the time it takes

Wall-E was conceived in 1994 and born fourteen years later. That’s a long gestation! One could argue that Wall-E was born “whole” – completely developed, a finished product, an artistic, aesthetic entirety in and unto itself. Notwithstanding the creative genius, technical sophistication, and pure brilliance of the hundreds of people who co-constructed the film, to deem it done would be a disservice to its communicative potential. Sure, the story is told with such self-deprecating humor one can readily overlook its grim source material. Heterosexual gender stereotypes persist, and the future appears predominately white – but these representations are mere gloss to the base commentary of global capitalism’s devastating effect on the planet’s ecology as it remains predicated on the twin engines of advertising and consumership.
I mused yesterday (on Facebook), about what A.O. Scott describes as the essential genius of all of Pixar’s films:

“…this idea of an identity crisis – of a main character who is torn between the demands of his group identity and his own aspirations, ambitions and dreams.” (Pixar’s 4th Dimension)

My question, based on communication theory that privileges the ritual nature of communication as the primary shaper of our social (economic, intellectual, political) worlds, asked if Pixar is “determining the human condition for a generation or three?” To be precise, they are not doing this alone, but their reflection of our current situation (as illustrated in the consciousness concerning what makes us laugh at ourselves and each other) both acknowledges and reinforces other social trends. For instance, to what extent does Wall-E’s clumsy and determined adoration for Eva, and Eva’s haughty disdain turned affection, foreground the relational needs of people to belong and be cared for over the group needs of humanity to suck up and deal with the costs of conceding the direction of our future to impersonal institutions, such as war, law, finance, war, the profit imperative…
The interpersonal overlays the intrapersonal dilemma Scott argues is central to Pixar’s successful main characters, whether they are natural rebels or reluctant heros, which is the necessity of

“finding a synthesis, or a compromise, a way of acknowledging who you are as a matter of where you come from, but also being able to express who you are as a matter of who you want to be.”

In the background, unquestioned yet foundational to the story – and to our era – is the competitive quest to be a) Bigger n Larger than everyone else, bolstered by belief in a technological utopianism: we will design the machines that will save us. Unfortunately, rescue exceeds the human lifespan by several generations. Wall-E (with many more lives than a cat) displays a peculiar mix of curiosity and lonliness; not only is his directive to remove centuries of accumulated industrial garbage, his iconicity as a janitor is deliberately deployed to display an optimistic strand of pure dumb luck as the ultimate savior. He also lives out – tolerantly – the risks of examining objects closely: they tend to stick – often unfashionably so. This is how and why I suspect a pop cultural effect from Wall-E could be marshalled along with the many other contemporary strategies (overt and incidental) of innumerous people to alter some of the predictable trajectories of history.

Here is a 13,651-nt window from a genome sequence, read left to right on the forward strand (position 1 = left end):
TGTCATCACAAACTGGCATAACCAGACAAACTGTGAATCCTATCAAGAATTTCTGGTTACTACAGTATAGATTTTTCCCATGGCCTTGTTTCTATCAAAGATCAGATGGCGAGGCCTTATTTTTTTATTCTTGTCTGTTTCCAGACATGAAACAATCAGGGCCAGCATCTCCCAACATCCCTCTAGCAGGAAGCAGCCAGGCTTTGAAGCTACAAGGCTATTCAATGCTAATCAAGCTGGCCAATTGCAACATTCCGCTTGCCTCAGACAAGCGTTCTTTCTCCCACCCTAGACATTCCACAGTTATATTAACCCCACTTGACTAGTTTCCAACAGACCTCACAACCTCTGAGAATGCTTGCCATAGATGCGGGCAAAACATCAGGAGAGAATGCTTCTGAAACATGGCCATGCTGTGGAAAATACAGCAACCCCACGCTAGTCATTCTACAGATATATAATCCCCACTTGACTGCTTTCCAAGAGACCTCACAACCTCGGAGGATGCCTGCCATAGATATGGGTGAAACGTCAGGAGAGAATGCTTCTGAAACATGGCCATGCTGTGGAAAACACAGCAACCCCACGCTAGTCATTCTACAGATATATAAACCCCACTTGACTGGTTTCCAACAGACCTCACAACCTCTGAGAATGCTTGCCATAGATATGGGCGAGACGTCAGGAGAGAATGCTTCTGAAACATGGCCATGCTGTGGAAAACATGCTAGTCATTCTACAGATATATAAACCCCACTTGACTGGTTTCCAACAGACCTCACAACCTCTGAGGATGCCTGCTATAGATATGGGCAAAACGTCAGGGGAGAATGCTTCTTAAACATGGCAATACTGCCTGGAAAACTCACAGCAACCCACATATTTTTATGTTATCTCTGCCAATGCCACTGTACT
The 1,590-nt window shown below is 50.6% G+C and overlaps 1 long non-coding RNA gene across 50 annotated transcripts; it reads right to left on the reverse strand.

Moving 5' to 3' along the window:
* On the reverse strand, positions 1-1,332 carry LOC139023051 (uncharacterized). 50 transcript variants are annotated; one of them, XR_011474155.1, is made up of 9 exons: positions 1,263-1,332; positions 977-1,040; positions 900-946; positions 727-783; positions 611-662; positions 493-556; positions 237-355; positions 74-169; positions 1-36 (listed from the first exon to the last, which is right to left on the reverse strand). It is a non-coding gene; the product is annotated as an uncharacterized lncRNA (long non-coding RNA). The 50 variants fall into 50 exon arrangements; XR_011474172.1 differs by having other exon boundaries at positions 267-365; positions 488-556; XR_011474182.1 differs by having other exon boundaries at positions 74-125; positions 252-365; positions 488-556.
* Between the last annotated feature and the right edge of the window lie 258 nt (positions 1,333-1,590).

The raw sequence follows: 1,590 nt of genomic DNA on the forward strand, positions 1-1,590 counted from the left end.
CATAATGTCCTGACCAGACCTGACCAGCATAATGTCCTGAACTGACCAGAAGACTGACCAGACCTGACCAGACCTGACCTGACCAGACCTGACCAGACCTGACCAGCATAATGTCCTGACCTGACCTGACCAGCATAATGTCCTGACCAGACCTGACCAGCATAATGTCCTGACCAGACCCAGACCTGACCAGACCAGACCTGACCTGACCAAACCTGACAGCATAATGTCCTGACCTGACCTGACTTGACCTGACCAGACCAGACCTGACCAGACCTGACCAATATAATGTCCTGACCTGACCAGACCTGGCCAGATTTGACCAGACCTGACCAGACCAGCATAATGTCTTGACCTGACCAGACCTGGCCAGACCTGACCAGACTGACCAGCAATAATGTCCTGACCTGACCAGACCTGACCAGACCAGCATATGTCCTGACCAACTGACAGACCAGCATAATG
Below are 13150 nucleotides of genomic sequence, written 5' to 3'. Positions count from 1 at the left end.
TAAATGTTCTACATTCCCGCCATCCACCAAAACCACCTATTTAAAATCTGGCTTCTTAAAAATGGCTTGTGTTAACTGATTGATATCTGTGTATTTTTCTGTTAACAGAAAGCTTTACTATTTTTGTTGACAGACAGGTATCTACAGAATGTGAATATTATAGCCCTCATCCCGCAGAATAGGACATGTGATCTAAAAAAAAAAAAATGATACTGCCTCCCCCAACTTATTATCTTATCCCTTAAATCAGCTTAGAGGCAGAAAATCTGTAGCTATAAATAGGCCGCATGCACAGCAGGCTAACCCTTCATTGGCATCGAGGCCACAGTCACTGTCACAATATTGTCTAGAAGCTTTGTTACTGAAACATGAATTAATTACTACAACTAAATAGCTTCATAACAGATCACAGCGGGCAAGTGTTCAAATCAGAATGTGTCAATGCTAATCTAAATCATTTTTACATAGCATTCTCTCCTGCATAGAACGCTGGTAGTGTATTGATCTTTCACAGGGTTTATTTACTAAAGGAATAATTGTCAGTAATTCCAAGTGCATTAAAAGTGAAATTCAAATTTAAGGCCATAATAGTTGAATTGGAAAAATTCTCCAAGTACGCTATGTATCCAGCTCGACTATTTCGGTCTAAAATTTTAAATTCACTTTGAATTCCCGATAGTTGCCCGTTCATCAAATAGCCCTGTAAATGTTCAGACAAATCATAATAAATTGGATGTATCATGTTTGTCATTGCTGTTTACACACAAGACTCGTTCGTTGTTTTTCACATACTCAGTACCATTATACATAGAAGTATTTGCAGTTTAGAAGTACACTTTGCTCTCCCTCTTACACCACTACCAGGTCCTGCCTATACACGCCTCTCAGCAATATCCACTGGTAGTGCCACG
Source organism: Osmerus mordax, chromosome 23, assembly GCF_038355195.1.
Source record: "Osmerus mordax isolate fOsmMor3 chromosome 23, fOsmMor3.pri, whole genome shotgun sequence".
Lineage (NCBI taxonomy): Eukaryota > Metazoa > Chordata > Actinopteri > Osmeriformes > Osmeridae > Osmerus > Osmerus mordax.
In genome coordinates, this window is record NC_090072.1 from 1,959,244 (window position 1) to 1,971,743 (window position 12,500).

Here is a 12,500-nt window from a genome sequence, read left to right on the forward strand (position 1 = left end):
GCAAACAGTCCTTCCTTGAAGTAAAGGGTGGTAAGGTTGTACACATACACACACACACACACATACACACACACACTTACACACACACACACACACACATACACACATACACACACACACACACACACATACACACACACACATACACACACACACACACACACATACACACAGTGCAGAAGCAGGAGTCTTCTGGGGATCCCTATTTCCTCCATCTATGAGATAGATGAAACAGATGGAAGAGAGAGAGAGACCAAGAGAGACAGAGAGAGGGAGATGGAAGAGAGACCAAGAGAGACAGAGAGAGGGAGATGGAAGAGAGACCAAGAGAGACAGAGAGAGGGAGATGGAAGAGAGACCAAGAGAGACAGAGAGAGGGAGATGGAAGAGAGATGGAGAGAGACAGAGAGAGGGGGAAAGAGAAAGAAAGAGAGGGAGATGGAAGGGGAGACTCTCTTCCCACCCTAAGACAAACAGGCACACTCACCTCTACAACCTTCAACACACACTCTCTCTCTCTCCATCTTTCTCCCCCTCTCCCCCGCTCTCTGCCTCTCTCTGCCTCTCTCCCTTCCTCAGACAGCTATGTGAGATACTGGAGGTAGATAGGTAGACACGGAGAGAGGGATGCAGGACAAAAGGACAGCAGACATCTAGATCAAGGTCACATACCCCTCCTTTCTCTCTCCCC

Because here’s the thing – despite everything Wall-E loves to dance! (Cute: hula-hoop and headphone vignettes.) (Dancing features prominently in friends’ recent gmail status messages: “Where the Hell is Matt?” and “Chocquibtown – Somos Pacífico“.) And he never takes himself too seriously – or at least, in seriously fulfilling his directive and embracing his nature, he copes with the inevitable fallout of various experimental attempts (balls, firehydrant). Pixar provides a personality template based on a way of being that has become popular, enshrining a cultural coping strategy we can turn toward the problems we face or use to mock them.
The thing is, whichever we choose, it’s gonna take some time before we can measure the results.

One thought on “the time it takes”

  1. Rachel discovered the conservative uproar about Wall-E (including a requisite left-ish critique against crass profit-making), and the NYTimes features a headline op-ed in today’s Sunday edition. In Wall-E for President!, Frank Rich asserts:
    ““Wall-E” … seemed more realistically in touch with what troubles America this year than either the substance or the players of the political food fight beyond the multiplex’s walls.”
    Only one person applauded during the viewing we saw, possibly a commentary on the jaded college set making up most of the audience. I would have enjoyed participating, though, in the appreciation of Rich’s experience with younger viewers: “a gentle, if unmistakable, summons to remake the world before time runs out.”

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